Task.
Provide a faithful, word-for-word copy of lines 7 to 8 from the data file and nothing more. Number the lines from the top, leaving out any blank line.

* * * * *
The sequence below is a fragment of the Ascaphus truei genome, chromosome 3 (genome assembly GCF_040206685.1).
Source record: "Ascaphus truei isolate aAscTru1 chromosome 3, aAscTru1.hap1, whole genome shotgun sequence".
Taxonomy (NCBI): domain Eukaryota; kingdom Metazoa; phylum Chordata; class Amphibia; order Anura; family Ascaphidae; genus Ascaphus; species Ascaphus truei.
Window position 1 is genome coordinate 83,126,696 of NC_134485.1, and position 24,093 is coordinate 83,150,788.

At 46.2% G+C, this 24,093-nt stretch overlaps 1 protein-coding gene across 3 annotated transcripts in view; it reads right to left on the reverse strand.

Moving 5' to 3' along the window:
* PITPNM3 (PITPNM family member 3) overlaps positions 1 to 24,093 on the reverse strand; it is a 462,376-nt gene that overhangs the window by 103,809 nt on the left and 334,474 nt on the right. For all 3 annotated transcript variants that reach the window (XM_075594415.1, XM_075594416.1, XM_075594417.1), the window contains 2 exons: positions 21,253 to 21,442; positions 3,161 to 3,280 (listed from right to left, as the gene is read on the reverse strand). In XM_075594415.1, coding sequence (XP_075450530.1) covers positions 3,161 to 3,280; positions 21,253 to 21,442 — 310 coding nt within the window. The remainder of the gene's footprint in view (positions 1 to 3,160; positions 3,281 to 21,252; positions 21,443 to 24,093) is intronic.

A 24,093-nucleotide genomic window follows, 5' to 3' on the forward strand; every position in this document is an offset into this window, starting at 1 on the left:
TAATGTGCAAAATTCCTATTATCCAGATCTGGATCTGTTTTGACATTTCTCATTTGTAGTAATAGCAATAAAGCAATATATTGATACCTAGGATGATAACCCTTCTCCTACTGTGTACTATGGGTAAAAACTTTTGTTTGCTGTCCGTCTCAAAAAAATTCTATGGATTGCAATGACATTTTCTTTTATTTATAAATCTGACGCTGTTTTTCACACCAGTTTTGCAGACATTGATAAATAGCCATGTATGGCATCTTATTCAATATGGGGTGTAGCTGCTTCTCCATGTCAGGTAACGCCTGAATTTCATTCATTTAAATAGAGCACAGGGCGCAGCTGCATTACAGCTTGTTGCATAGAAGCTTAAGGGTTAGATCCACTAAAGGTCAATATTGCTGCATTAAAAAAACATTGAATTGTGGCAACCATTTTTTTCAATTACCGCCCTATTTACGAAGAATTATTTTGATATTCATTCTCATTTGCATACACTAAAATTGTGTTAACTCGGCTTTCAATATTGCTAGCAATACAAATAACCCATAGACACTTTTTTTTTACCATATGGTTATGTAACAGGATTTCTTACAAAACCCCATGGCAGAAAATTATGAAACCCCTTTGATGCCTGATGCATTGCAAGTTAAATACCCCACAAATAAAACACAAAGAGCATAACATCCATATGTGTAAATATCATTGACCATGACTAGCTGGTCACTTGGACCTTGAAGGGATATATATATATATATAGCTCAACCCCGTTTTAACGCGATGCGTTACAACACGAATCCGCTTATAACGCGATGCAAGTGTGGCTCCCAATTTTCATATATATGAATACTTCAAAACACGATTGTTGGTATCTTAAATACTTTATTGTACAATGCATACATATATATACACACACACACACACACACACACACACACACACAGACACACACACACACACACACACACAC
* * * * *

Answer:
* PITPNM3 (PITPNM family member 3) overlaps positions 1 to 24,093 on the reverse strand; it is a 462,376-nt gene that overhangs the window by 103,809 nt on the left and 334,474 nt on the right. For all 3 annotated transcript variants that reach the window (XM_075594415.1, XM_075594416.1, XM_075594417.1), the window contains 2 exons: positions 21,253 to 21,442; positions 3,161 to 3,280 (listed from right to left, as the gene is read on the reverse strand). In XM_075594415.1, coding sequence (XP_075450530.1) covers positions 3,161 to 3,280; positions 21,253 to 21,442 — 310 coding nt within the window. The remainder of the gene's footprint in view (positions 1 to 3,160; positions 3,281 to 21,252; positions 21,443 to 24,093) is intronic.

A 24,093-nucleotide genomic window follows, 5' to 3' on the forward strand; every position in this document is an offset into this window, starting at 1 on the left: